Here’s a sneak peek at the Minnesota Orchestra’s New Year’s concert

No tuxedos, formal gowns or bouquets of flowers — this video is an unfettered look at musicians hard at work.

Ahead of its New Year’s Day concert featuring Beethoven’s Ninth Symphony, the Minnesota Orchestra released this video of Osmo Vänskä leading a Dec. 31 rehearsal. Watch the intense movements of conductor and musicians as they practice the first movement of Beethoven’s Ninth.

It’s a sneak preview of the Minnesota Orchestra’s concert that takes place Friday, Jan. 1, 2016, at Orchestra Hall in Minneapolis. Classical MPR will broadcast this live concert; Brian Newhouse hosts.

On the Air This Week

Highlights from Dec. 29 to Jan. 5

Tuesday, 1 p.m. Performance Today.
Wednesday, 7:15 a.m. & 5:15 p.m. New Classical Tracks with Julie Amacher.
Wednesday, 1 p.m. Performance Today.
Wednesday, 12 midnight Euro Classics: Estonian National Symphony Orchestra; Nikolai Alexeev, cond.; Tchaikovsky: Suite No. 4 in G, “Mozartiana” — recorded at the Estonia Concert Hall, Tallinn.
Thursday 9 a.m., A Festival of Nine Lessons and Carols (live broadcast).
Thursday, 1 p.m. Performance Today.
Friday, 7:15 a.m. Moveable Feast with John Birge and Minnesota Monthly‘s Rachel Hutton.
Friday, 10 a.m. Vienna Philharmonic’s New Year’s Day Concert.
Friday, 1 p.m. Performance Today.
Friday, 2 p.m. Minnesota Orchestra: A Joyous New Year – Beethoven’s Ninth Symphony (live broadcast).
Saturday, 9 a.m. New Classical Tracks with Julie Amacher.
Saturday, 10 a.m. Saturday Cinema.
Saturday, 12 noon Met Opera: Die Fledermaus.
Saturday, 5 p.m. A Prairie Home Companion: encore presentation of 2011 broadcast from Honolulu, Hawaii.
Saturday, 8 p.m. Euro Classics: Orchestre National de France/Stéphane Denève, cond.; Roussel: Symphony No. 3 in G-minor, Op. 42 — recorded at the Auditorium Radio France, Paris.
Sunday, 6 a.m. Pipedreams: An Organist’s Yearbook.
Sunday, noon From the Top: Greenville, S.C.
Sunday, 1 p.m. SymphonyCast: Minnesota Orchestra in Cuba.
Monday, 7:15 a.m. Sing to Inspire with Tesfa Wondemagegnehu and Julie Amacher.
Monday, 1 p.m. Performance Today.
Tuesday, 1 p.m. Performance Today.

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On the Air This Week

Highlights from Dec. 15 to 22

Tuesday, 8:30 a.m. World Premiere: Abbie Betinis’s Christmas Carol for 2015.
Tuesday, 11 a.m. St. Olaf Christmas Festival (encore broadcast).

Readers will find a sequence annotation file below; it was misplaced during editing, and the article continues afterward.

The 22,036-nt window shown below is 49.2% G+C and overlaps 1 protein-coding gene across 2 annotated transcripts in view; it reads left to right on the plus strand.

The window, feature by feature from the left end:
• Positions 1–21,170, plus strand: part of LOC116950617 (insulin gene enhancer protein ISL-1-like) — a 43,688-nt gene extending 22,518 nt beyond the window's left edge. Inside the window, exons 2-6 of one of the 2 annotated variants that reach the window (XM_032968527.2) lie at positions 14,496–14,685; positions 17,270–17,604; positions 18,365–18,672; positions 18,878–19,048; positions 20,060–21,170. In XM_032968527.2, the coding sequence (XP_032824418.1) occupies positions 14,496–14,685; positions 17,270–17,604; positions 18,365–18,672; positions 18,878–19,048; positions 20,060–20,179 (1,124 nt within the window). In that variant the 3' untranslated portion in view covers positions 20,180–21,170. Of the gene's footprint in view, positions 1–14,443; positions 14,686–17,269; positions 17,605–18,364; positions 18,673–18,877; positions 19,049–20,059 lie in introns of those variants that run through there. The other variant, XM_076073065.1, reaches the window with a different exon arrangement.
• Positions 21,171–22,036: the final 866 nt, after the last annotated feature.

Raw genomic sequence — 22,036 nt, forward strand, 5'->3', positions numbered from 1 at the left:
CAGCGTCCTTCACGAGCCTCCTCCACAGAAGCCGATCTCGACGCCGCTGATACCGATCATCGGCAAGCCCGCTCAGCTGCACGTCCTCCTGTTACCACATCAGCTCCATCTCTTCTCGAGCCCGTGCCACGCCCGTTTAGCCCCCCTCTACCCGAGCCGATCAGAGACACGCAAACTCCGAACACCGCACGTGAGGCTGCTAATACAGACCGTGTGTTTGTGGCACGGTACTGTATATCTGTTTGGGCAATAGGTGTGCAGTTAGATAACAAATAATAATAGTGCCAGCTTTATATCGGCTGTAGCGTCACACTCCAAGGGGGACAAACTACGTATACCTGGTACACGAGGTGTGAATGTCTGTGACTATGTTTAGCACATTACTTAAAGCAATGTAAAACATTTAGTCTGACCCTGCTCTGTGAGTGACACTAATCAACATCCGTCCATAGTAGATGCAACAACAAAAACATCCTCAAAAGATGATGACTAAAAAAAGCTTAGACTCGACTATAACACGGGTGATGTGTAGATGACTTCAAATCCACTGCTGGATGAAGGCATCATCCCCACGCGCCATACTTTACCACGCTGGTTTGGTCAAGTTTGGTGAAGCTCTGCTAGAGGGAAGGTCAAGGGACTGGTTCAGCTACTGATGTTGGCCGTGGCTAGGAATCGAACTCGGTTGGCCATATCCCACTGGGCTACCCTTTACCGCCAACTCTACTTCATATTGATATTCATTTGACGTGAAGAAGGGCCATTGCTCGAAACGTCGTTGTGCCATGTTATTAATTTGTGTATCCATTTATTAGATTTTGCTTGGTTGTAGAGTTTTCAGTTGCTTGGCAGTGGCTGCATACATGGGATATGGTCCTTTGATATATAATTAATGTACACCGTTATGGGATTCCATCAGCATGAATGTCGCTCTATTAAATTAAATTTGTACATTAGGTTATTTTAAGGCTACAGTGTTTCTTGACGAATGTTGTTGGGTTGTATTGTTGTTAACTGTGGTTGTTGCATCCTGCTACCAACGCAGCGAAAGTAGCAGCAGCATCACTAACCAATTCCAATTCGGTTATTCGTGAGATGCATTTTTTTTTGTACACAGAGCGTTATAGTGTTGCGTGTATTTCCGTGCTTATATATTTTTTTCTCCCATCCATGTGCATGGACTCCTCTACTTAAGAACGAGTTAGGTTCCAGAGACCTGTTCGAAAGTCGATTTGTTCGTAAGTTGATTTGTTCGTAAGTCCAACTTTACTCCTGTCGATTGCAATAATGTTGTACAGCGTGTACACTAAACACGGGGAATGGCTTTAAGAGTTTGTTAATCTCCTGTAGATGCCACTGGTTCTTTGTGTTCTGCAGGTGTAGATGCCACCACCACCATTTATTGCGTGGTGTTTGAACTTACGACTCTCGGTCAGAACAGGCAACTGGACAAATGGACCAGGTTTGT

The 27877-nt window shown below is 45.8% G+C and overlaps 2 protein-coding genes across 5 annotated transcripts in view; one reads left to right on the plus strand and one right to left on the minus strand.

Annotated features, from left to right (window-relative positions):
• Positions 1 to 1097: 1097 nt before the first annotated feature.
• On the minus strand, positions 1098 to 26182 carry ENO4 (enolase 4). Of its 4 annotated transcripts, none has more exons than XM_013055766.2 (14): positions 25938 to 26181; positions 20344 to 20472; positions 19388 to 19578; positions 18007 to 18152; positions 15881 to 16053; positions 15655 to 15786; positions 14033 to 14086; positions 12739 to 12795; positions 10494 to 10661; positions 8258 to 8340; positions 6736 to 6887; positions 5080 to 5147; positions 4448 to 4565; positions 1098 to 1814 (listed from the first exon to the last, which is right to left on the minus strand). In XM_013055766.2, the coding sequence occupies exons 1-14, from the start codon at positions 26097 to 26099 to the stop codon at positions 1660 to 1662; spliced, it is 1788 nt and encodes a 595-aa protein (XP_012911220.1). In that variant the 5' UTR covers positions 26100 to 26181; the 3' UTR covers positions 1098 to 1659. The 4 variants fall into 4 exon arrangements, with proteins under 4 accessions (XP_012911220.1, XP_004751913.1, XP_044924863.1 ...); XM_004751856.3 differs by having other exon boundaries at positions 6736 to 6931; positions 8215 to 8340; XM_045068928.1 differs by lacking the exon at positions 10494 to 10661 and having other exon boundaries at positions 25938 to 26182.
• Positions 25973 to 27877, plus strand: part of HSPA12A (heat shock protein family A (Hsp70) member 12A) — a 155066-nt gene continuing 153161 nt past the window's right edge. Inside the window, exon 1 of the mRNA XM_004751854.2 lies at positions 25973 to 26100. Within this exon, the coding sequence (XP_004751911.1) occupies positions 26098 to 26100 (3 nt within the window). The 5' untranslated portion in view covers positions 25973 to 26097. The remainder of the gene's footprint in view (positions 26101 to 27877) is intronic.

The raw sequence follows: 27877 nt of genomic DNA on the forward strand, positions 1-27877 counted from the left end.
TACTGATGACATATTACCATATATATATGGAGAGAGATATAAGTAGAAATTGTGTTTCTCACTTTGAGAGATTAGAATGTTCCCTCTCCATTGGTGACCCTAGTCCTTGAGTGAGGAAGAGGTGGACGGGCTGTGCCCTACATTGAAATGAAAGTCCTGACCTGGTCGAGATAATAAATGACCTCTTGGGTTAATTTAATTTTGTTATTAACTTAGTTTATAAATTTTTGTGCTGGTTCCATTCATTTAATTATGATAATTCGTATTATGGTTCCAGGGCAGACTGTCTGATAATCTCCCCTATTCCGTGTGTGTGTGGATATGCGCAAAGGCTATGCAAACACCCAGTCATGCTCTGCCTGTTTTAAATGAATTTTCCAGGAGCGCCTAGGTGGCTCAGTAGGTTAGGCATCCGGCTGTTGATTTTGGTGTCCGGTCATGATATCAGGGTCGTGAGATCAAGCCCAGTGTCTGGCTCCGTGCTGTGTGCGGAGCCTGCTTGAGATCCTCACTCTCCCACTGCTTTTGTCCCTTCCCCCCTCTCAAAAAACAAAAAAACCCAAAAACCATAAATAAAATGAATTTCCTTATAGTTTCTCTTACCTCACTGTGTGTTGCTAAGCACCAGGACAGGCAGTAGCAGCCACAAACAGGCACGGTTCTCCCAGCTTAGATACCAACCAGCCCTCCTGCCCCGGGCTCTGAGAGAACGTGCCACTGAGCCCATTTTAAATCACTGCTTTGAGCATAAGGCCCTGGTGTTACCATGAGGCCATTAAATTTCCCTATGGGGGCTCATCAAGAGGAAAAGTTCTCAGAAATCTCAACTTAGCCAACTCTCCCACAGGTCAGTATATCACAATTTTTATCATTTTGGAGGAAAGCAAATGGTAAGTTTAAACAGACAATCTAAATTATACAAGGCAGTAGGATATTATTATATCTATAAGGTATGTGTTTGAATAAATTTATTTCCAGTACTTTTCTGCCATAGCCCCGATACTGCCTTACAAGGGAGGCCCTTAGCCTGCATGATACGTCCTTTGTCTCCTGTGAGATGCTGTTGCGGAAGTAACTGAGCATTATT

Tuesday, 1 p.m. Performance Today: Christmas cheer with Tesfa Wondemagegnehu.
Wednesday, All Christmas music begins and continues to midnight Friday, Dec. 25.
Wednesday, 7:15 a.m. & 5:15 p.m. New Classical Tracks with Julie Amacher.
Wednesday, 12 noon A Chanticleer Christmas (encore broadcast).
Wednesday, 1 p.m. Performance Today.
Wednesday, 7 p.m. National Lutheran Choir Christmas special.
Thursday 9 a.m., A Festival of Nine Lessons and Carols (live broadcast).
Thursday, 1 p.m. Performance Today.
Thursday, 5 p.m. A Festival of Nine Lessons and Carols (encore broadcast).
Thursday, 7 p.m. Caroling with The Singers (encore broadcast).
Friday, 1 p.m. Performance Today.
Friday, 7 p.m. Caroling with The Singers (encore broadcast).
Saturday, 9 a.m. New Classical Tracks with Julie Amacher.
Saturday, 10 a.m. Saturday Cinema.
Saturday, 12 noon Met Opera: The Barber of Seville.
Saturday, 5 p.m. A Prairie Home Companion: live from the Fitzgerald Theater. Guests: VocalEssence.
Saturday, 8 p.m. Euro Classics: Danish National Symphony Orchestra/Rafael Payare, cond.; Enrico Dindo, cello; Respighi: Adagio con variazioni — recorded at the Danish Radio Concert House, Copenhagen.
Sunday, 6 a.m. Pipedreams: An American Christmas Festival.
Sunday, noon From the Top: Fischoff National Chamber Music Competition.
Sunday, 1 p.m. SymphonyCast: Saint Paul Chamber Orchestra.
Monday, 7:15 a.m. Sing to Inspire with Tesfa Wondemagegnehu and Julie Amacher.
Monday, 12 noon Learning to Listen with Andrea Blain and Alison Young.
Monday, 1 p.m. Performance Today.
Tuesday, 1 p.m. Performance Today.

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Meaningful Teaching Between Concerts and Break

Countdown to (Maia Hamann)
Countdown to winter break (Maia Hamann)

Every teacher knows how difficult teaching in December can be. Energy levels are at their highest and attention spans are at their shortest. Many music teachers have the additional challenge of trying to come up with something meaningful to teach in just a few class periods between the holiday concerts and winter break. I am in that awkward period right now and trying to use my most active activities to keep students engaged and excited.

Dance
Harness the antsiness of students with dance activities. As long as it doesn’t involve too much icky hand-holding, elementary students often have a lot of fun learning choreographed dances to accompany songs they’ve learned, or improvising dances to new music. Movement activities can be very effective tools for teaching music concepts like song form (changes in direction or step type for different sections), dynamics (larger movements for louder dynamics), accents (special movement on accented notes), and of course, tempo and rhythm. As an added bonus, there are plenty of holiday musical traditions involving dances that can make this kind of activity especially relevant at this time of year. For example, my third graders just learned a dance meant to be done around a Christmas tree to go with the traditional Swedish song Nu är det jul igen. In order for the dance to be successful, all students must have an understanding of the sections of the song.

Body Percussion Composition